Department of

Mathematics


Seminar Calendar
for events the day of Thursday, October 5, 2017.

     .
events for the
events containing  

(Requires a password.)
More information on this calendar program is available.
Questions regarding events or the calendar should be directed to Tori Corkery.
    September 2017          October 2017          November 2017    
 Su Mo Tu We Th Fr Sa   Su Mo Tu We Th Fr Sa   Su Mo Tu We Th Fr Sa
                 1  2    1  2  3  4  5  6  7             1  2  3  4
  3  4  5  6  7  8  9    8  9 10 11 12 13 14    5  6  7  8  9 10 11
 10 11 12 13 14 15 16   15 16 17 18 19 20 21   12 13 14 15 16 17 18
 17 18 19 20 21 22 23   22 23 24 25 26 27 28   19 20 21 22 23 24 25
 24 25 26 27 28 29 30   29 30 31               26 27 28 29 30      
                                                                   

Thursday, October 5, 2017

11:00 am in 241 Altgeld Hall,Thursday, October 5, 2017

Primes from sums of two squares and missing digits

Kyle Pratt (UIUC Math)

Abstract: In recent decades there have been significant advances made in finding primes in "thin" sequences. One such advance was the work of Friedlander and Iwaniec, in which they proved there are infinitely many primes that can be represented as the sum of a square and a biquadrate. A more recent advance is due to Maynard, who showed the existence of infinitely many primes in the thin sequence of integers missing a fixed digit in their decimal expansion. In this talk I discuss a marriage of some of the ideas of Friedlander-Iwaniec and Maynard which allows one to find primes in other interesting thin sequences.

12:30 pm in 222 Loomis,Thursday, October 5, 2017

To Be Announced

Masahiro Nozaki (University of Chicago)

1:00 pm in 347 Altgeld Hall,Thursday, October 5, 2017

Sensing with Whiskers: From Geometry and Mechanics to the Statistics of the Array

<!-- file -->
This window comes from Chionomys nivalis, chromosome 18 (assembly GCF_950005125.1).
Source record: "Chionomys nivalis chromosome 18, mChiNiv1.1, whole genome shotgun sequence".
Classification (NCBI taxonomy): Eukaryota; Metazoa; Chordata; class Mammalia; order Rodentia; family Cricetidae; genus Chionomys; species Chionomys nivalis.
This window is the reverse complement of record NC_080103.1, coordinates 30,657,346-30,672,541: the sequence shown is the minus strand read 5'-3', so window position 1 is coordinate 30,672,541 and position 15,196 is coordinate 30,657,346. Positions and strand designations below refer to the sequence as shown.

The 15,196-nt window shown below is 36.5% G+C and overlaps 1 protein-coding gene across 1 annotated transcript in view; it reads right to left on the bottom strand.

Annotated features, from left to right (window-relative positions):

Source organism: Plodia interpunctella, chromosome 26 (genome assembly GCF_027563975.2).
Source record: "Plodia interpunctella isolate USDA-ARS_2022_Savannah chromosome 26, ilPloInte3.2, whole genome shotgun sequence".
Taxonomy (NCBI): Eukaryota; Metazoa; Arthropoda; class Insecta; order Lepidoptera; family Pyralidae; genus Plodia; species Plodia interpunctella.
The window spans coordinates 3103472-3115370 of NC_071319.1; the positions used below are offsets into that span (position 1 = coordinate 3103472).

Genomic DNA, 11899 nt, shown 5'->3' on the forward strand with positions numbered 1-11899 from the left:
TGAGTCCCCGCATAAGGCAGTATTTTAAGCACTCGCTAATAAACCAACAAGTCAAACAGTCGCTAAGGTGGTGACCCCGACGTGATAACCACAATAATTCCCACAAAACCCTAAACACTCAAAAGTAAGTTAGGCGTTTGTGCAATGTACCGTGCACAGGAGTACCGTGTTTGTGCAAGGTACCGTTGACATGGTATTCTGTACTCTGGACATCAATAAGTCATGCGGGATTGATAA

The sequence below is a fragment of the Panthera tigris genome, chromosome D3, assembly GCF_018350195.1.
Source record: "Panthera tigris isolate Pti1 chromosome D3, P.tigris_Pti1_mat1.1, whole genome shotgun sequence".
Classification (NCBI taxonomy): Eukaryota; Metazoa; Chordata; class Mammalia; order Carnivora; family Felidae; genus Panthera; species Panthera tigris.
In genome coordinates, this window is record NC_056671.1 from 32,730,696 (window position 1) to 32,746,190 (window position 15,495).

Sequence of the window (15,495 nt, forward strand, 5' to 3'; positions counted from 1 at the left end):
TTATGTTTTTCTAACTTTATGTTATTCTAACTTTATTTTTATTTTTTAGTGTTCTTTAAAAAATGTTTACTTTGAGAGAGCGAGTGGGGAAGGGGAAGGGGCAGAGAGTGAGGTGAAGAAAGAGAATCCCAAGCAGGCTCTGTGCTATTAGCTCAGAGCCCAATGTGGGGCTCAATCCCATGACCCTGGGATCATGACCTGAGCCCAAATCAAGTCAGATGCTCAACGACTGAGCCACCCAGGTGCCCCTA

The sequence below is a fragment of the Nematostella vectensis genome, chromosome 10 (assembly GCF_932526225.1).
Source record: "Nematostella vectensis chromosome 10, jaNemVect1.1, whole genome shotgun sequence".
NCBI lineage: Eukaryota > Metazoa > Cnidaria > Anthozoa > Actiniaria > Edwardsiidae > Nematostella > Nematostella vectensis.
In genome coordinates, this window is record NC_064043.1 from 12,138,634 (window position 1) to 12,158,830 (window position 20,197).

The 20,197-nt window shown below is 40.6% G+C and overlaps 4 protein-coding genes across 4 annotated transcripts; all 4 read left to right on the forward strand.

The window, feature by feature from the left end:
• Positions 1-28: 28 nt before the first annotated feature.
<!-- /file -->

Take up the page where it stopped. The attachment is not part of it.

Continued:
Hayley Belli (Northwestern University)

Abstract: The rodent whisker system is a widely used model to study the sense of touch. Its neuroanatomy parallels that of the human, but its mechanics are vastly simplified compared to that of the human tactile system. Just like other modalities with complex sensor accessory structures, the geometry, mechanics, and material properties of the whiskers will highly affect the data a rat can acquire through these sensors. In the present work, we provide a detailed characterization of the geometry and mechanics of the whisker at both the level of individual whiskers, as well as the morphology of the entire whisker array. We perform a meta-analysis of seven studies, with over 500 rat whiskers, to show key relationships between geometric and mechanical parameters of individual whiskers. We also improve our existing model of the rat whisker array by developing normalized parameters that are applicable to whiskered species regardless of the number and arrangement of whiskers. Using these normalized parameters, we quantify the whisker arrays of the rat, mouse, and harbor seal, and draw comparisons between the three species.

2:00 pm in 241 Altgeld Hall,Thursday, October 5, 2017

Ramanujan's life and earlier notebooks

Bruce Berndt   [email] (UIUC)

Abstract: Generally regarded as India's greatest mathematician, Srinivasa Ramanujan was born in the southern Indian town of Kumbakonam on December 22, 1887 and died in Madras at the age of 32 in 1920. Before going to England in 1914 at the invitation of G.~H.~Hardy, Ramanujan recorded most of his mathematical discoveries without proofs in notebooks. The speaker devoted over 20 years to the editing of these notebooks; his goal was to provide proofs for all those claims of Ramanujan for which proofs had not been given in the literature. In this lecture, we give a brief history of Ramanujan's life, a history of the notebooks, a general description of the subjects found in the notebooks, and examples of some of the more interesting formulas found in the notebooks.

4:00 pm in 245 Altgeld Hall,Thursday, October 5, 2017

From Physics to Mathematics and back again: an exploration of generalized Kähler geometry

Marco Gualtieri (University of Toronto)

Abstract: In 1984, physicists Gates, Hull and Rocek, experts in the then-burgeoning field of supersymmetry, realized that their physical model required the existence of a unknown geometric structure, involving a Riemannian metric with a pair of compatible complex structures. Until relatively recently, we lacked a basic understanding of the features of this generalization of Kähler geometry. It was only after Hitchin's introduction of the concept of a generalized complex structure that we were able to prove the conjectures made by the physicists and provide various examples of what is now known as a generalized Kähler structure. I will explain the basic features of this fascinating geometric structure and outline the many relations we have discovered to other parts of geometry, including twistor theory, Poisson geometry, and Dirac geometry.